Monday, January 28, 2008

Caught Up

I’ve been struck by two things recently. One is Heath Ledger’s death. The other is some videos I came across for the first time, however it seems they are well known on the internet. Sally Anthony makes music and videos that relate to the Iraq war and political themes. I made it through a quarter of one. I feel they are probably one of the most powerful statements out there. But I can’t watch it. I can’t link to it because I would want people to understand what they will see if they click on one of her videos. Death, real death. Kid death. I just can’t go there, but in the few seconds I watched. I got her message loud and clear.

How are these two related? Well, so many people are shocked and distraught over Heath Ledger’s death. Me included. He seemed cool, artsy, familyish. What happened? The thing is, I don’t know him. That is the weird thing about celebrity. Due to the crazy media around “the beautiful ones”, not only do we see their faces over and over on the screen to the point that they feel familiar to us, but we are bombarded by personal information about them. Stuff I don’t even know about some of my own friends and family members who have died. I didn’t seek out this information. It is just everywhere. It is weird, for someone to be that exposed.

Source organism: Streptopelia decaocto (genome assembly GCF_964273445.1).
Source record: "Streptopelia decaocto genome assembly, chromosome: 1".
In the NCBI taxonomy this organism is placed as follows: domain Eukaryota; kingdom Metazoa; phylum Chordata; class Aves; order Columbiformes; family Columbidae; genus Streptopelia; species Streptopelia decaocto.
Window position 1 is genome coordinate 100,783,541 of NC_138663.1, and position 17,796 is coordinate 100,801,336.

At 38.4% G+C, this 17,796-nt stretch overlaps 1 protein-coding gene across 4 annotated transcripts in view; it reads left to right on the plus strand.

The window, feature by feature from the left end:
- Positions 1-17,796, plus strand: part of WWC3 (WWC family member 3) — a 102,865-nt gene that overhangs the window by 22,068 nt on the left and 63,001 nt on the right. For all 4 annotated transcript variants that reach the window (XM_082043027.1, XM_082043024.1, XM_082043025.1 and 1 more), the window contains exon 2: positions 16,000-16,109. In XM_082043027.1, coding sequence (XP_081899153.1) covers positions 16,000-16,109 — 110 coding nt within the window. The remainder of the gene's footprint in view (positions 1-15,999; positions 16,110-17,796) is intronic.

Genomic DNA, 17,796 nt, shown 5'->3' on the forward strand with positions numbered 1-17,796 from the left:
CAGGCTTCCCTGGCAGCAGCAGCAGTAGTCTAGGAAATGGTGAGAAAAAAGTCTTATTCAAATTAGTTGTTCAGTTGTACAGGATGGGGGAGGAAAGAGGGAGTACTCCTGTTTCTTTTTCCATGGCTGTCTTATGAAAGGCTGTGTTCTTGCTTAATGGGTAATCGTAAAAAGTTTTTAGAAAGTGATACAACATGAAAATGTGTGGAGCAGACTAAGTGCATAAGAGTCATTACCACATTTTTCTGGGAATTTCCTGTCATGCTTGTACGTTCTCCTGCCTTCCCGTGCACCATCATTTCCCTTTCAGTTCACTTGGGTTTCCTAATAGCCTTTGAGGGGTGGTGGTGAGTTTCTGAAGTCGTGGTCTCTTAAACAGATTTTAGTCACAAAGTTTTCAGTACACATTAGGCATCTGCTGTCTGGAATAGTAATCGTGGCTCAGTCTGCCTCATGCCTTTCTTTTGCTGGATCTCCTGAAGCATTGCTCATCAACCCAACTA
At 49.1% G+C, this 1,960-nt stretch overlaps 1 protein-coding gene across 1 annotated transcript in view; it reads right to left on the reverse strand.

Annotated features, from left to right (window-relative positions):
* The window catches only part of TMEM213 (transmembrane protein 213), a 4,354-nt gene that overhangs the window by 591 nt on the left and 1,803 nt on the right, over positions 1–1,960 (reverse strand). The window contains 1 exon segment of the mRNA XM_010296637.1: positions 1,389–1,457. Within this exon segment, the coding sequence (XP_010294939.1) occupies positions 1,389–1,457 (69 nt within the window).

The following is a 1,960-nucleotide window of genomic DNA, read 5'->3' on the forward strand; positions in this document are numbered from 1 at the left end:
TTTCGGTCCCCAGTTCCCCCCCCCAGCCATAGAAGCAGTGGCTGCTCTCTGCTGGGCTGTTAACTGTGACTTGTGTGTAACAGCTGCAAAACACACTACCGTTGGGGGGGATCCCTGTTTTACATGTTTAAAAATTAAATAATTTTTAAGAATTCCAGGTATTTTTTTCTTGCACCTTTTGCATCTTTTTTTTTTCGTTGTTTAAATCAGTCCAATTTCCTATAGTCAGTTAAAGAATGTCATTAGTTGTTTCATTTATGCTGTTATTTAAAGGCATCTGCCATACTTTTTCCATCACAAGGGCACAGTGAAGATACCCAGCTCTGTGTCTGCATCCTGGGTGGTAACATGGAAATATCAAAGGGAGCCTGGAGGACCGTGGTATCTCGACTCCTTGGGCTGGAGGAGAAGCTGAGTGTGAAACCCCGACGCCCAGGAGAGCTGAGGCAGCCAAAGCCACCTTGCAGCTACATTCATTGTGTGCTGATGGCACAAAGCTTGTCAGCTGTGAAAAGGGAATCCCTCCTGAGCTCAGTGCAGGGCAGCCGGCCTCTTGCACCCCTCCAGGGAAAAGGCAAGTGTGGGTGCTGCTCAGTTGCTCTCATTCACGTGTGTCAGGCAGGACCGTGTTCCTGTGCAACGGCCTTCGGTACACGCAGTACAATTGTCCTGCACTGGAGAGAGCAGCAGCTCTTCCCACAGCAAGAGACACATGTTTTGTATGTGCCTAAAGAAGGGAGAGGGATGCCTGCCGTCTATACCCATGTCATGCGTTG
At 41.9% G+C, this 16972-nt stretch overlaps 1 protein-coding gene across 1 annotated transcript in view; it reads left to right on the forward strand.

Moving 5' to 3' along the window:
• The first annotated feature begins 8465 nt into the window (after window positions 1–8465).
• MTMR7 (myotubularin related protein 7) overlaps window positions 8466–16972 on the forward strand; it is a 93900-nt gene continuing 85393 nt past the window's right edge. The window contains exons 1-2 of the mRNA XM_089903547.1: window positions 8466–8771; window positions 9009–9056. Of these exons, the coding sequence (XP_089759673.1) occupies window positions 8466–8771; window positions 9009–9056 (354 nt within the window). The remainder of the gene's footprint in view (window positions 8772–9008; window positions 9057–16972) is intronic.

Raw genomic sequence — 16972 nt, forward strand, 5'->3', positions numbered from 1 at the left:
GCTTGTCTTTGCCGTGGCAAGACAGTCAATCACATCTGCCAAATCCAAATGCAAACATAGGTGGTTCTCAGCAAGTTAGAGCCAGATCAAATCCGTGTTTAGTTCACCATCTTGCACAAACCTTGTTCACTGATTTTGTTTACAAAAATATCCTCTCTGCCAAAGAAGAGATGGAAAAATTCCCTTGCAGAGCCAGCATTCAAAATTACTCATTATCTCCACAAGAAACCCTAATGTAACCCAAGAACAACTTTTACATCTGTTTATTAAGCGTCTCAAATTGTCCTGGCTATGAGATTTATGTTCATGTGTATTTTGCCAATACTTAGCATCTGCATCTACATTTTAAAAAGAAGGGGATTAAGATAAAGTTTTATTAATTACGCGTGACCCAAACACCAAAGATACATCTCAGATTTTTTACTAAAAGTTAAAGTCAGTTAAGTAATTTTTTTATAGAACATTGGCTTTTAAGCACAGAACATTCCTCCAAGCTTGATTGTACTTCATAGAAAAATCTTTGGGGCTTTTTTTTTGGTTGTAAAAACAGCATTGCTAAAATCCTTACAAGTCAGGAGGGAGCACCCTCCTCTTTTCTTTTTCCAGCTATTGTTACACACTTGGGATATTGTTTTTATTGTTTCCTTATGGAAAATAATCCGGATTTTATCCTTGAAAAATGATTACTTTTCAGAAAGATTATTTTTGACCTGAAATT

But in light of the pain and drama around one death, it is just as strange to see the flipside. The lack of drama around the (gory, horrible, lonely, painful) death of a child. I didn’t know her story, name, age, land, language, religion, family. But I saw a picture of her body and you can’t get more intimate through a computer. The contrast baffles me. Not as a statement about anything really. More in an existential way. Like, how and why is it like this? Why is it that the media hounds someone like crazy and we feed on that info, and then neatly avert our eyes at other stuff. It is all stuff that yanks us inside out.

I have a theory. It is magical thinkingish, but still, what if? We hear about the death of a celebrity we identify with and feel sad, a loss. We don’t hear about 600,000 other deaths that are possibly as tragic, if not more so. We don’t hear about them, but what if we feel them anyway? Maybe how we are connected as humans, the ways we can’t see - maybe this accounts for how depressed everyone is. How insomniac, workaholic, alcoholic, angry, road-ragish, foggy. Maybe we don’t know the name of the girl on the street in Iraq, maybe haven’t even seen her picture, but somehow we are feeling her death too, the same as the ones we hear about. If that was even partly true, wouldn’t it make it in our best interest to work harder at being nicer to one another?

No comments: